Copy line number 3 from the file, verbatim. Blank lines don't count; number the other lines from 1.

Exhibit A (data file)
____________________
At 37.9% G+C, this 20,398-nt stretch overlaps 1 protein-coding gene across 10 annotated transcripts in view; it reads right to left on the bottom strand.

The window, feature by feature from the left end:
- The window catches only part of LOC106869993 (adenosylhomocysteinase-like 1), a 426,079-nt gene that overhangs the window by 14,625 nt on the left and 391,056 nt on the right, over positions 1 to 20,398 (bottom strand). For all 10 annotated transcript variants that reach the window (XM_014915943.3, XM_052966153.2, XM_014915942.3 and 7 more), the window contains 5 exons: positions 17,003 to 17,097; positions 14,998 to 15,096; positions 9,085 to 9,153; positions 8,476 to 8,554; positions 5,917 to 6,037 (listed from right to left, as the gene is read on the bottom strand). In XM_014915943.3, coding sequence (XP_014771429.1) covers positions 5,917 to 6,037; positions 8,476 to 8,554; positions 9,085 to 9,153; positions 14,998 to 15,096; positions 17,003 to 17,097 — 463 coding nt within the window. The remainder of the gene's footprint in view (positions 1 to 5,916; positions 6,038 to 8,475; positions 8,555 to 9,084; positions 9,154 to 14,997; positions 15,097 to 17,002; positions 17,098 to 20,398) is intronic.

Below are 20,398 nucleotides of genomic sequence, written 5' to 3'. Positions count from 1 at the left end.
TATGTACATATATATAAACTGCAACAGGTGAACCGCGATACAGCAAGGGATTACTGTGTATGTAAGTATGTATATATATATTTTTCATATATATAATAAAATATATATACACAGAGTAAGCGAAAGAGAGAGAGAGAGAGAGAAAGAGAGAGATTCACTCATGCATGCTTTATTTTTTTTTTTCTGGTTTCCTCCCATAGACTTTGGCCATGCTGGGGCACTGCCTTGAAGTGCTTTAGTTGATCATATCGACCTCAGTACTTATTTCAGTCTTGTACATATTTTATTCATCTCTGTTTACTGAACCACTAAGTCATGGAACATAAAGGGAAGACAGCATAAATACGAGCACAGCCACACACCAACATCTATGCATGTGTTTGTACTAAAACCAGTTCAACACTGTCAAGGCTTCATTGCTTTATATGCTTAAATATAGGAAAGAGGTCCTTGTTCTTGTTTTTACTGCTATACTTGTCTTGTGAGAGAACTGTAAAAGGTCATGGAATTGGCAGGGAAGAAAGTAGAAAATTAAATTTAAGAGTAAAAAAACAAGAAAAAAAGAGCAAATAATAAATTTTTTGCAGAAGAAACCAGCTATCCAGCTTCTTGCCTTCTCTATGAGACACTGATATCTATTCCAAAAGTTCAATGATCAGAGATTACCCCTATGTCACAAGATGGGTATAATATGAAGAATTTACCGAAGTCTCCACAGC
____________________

- The window catches only part of LOC106869993 (adenosylhomocysteinase-like 1), a 426,079-nt gene that overhangs the window by 14,625 nt on the left and 391,056 nt on the right, over positions 1 to 20,398 (bottom strand). For all 10 annotated transcript variants that reach the window (XM_014915943.3, XM_052966153.2, XM_014915942.3 and 7 more), the window contains 5 exons: positions 17,003 to 17,097; positions 14,998 to 15,096; positions 9,085 to 9,153; positions 8,476 to 8,554; positions 5,917 to 6,037 (listed from right to left, as the gene is read on the bottom strand). In XM_014915943.3, coding sequence (XP_014771429.1) covers positions 5,917 to 6,037; positions 8,476 to 8,554; positions 9,085 to 9,153; positions 14,998 to 15,096; positions 17,003 to 17,097 — 463 coding nt within the window. The remainder of the gene's footprint in view (positions 1 to 5,916; positions 6,038 to 8,475; positions 8,555 to 9,084; positions 9,154 to 14,997; positions 15,097 to 17,002; positions 17,098 to 20,398) is intronic.